Tuesday, August 10, 2010

Hydropower Dams Pose Threat To Tribal Peoples

Hydroelectric Dams Pose Threat To Tribal Peoples, Report Warns

Giant hydroelectric dams being built or planned in remote areas of Brazil, Ethiopia, Malaysia, Peru and Guyana will devastate tribal communities by forcing people off their land or destroying hunting and fishing grounds, according to a report by Survival International today.

The first global assessment of the impact of the dams on tribes suggests more than 300,000 indigenous people could be pushed towards economic ruin and, in the case of some isolated Brazilian groups, to extinction.

The dams are intended to provide much-needed,low-carbon electricity for burgeoning cities, but the report says tribal people living in their vicinity will gain little or nothing. Most of the power generated will be taken by large industries, it concludes.

At least 200,000 people from eight tribes are threatened and a further 200,000 people will be adversely affected by the Gibe III dam on the Omo river in Ethiopia. Ten thousand people in Sarawak, Malaysia, have been displaced by the Bakun dam,which is expected to open next year, and a series of Latin American dams could force many thousands of people off their land.

The authors say enthusiasm for large dams is resurfacing, driven by a powerful international lobby presenting them as a significant solution to climate change. Lyndsay Duffield, said: "The lessons learned [about the human impact of large dams]last century are being ignored, and tribal peoples worldwide are again being sidelined, their rights violated and their lands destroyed."

The report says the World Bank is one of the biggest funders of destructive dams, despite worldwide criticism in the 1990s for supporting such projects. Its portfolio now stands at $11bn, with funding up more than 50% on 1997.

The UN now subsidises dam building via the clean development mechanism (CDM), which allows rich countries to offset their greenhouse gas emissions by investing in clean energy in poor countries. The watchdog group CDM Watch says more than a third of all CDM-registered projects in 2008 were for hydropower, making them the most common type of project vying for carbon credits.

Concern is growing over the role of China, now the world's largest builder and funder of big dams. The Three Gorges Corporation, firm behind the controversial Three Gorges dam, which has displaced more than a million people from around the Yangtze river in the last 20 years, has been contracted to build a dam on the land of the Penan tribe in Sarawak. China's biggest state bank, the Industrial and Commercial Bank of China, may fund Gibe III in Ethiopia, to be Africa's tallest. The Chinese government has financed the majority of dams built in China, which account for about half the global total of large dams.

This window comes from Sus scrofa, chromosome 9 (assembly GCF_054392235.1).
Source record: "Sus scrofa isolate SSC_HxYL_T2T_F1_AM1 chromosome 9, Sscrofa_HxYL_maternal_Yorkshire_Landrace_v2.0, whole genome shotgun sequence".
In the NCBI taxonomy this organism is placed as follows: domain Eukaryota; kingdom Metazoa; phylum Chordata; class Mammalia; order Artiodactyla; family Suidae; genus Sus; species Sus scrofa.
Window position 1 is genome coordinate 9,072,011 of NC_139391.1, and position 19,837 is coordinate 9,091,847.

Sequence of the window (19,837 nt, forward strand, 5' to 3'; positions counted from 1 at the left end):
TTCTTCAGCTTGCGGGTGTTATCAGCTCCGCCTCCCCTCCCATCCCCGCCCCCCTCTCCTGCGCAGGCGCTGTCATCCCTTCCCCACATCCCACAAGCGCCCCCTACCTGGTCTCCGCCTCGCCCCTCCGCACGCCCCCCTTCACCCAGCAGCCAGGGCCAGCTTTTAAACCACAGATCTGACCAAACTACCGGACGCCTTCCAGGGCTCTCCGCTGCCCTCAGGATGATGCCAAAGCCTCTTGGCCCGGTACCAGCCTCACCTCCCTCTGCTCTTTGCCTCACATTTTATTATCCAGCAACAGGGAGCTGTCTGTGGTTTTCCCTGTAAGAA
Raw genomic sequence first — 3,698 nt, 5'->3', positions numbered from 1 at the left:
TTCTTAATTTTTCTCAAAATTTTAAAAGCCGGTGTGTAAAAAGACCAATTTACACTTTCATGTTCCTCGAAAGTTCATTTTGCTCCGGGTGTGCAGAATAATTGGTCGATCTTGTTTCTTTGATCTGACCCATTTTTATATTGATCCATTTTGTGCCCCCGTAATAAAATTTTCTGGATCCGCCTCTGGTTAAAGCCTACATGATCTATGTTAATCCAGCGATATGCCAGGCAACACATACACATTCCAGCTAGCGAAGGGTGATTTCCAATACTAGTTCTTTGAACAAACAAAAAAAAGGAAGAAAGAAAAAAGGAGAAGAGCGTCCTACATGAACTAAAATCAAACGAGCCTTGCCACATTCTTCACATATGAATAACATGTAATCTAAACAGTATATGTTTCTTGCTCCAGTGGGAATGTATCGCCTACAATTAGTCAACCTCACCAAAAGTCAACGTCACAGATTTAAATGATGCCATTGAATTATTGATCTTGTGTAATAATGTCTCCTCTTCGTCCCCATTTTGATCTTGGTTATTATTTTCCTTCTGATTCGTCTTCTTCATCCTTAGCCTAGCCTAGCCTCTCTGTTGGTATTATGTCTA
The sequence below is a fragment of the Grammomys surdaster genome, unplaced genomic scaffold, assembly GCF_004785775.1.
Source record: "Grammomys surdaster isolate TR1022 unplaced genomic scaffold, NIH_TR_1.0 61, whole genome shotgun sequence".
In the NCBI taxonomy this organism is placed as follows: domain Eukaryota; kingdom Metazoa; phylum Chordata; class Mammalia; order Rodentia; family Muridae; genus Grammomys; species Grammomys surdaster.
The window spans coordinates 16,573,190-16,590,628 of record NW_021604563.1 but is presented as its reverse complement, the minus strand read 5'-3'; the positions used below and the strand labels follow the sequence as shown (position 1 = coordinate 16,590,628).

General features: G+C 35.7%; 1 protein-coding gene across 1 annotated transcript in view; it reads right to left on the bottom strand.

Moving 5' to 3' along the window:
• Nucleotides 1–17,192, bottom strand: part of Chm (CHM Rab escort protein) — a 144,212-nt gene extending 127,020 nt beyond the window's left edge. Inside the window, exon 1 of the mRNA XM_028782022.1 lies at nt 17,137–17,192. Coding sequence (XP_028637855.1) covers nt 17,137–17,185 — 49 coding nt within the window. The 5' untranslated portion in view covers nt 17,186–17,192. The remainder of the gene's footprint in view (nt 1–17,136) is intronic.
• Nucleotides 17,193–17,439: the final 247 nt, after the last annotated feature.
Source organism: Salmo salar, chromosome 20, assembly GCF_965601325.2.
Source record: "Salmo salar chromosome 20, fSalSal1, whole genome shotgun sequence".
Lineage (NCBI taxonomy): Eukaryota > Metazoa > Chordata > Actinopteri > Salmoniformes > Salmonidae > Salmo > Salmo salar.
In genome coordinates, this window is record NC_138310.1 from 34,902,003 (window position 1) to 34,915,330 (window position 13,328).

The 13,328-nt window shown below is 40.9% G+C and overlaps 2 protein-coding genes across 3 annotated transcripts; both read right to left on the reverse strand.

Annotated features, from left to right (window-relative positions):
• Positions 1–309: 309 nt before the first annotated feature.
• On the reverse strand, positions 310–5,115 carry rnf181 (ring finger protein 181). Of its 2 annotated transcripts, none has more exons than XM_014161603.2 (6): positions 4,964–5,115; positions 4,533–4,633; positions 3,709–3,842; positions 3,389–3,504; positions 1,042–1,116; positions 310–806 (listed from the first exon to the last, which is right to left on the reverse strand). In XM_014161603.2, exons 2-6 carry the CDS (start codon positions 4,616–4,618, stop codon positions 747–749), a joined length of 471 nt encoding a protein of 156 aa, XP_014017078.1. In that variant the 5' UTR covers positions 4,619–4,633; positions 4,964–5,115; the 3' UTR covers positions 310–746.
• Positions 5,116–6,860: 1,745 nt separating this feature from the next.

The report says tribes have borne the brunt of the development over the last 30 years. In India, at least 40% of people displaced by dams and other developmentprojects are tribal, though they make up just 8% of the country's population. Almost all of the large dams built or proposed in the Philippines have been on the land of the country's indigenous people.

The report accuses banks and dam builders of consistently underestimating the number of tribal people affected. "There is an endemic tendency within the dam industry to significantly underestimate the number of people to be affected by their projects," it says.

"The World Bank's review of big dam projects over 10 years found that the number of people actually evicted was nearly 50% higher than the planning estimates."

Survival International called for all hydroelectric dams on tribal peoples' land to be halted unless the tribes have given full consent. "In the case of isolated or uncontacted tribes, where consultation is not possible, there should be no development of hydroelectric dams on their territories," it said.

Greed has killed humanity. And hydropower is the new "scheme" for companies to back through banks to gain "carbon credits" in order for them to keep doing business as usual as they push indigenous peoples off their land. How ironic. . Hydropower is not renewable, especially in lands where drought is prevalent, agriculture and fish stocks suffer through diversion or flooding, culture and history is destroyed, and environmental degradation is a part of it. Mega dams are also detrimental to the stability of the Earth's crust, and dam building is a source of CO2 emissions, with waste built up in dams contributing to climate change/ global warming, (or pick the term of your choice) through methane emissions. Insanity.

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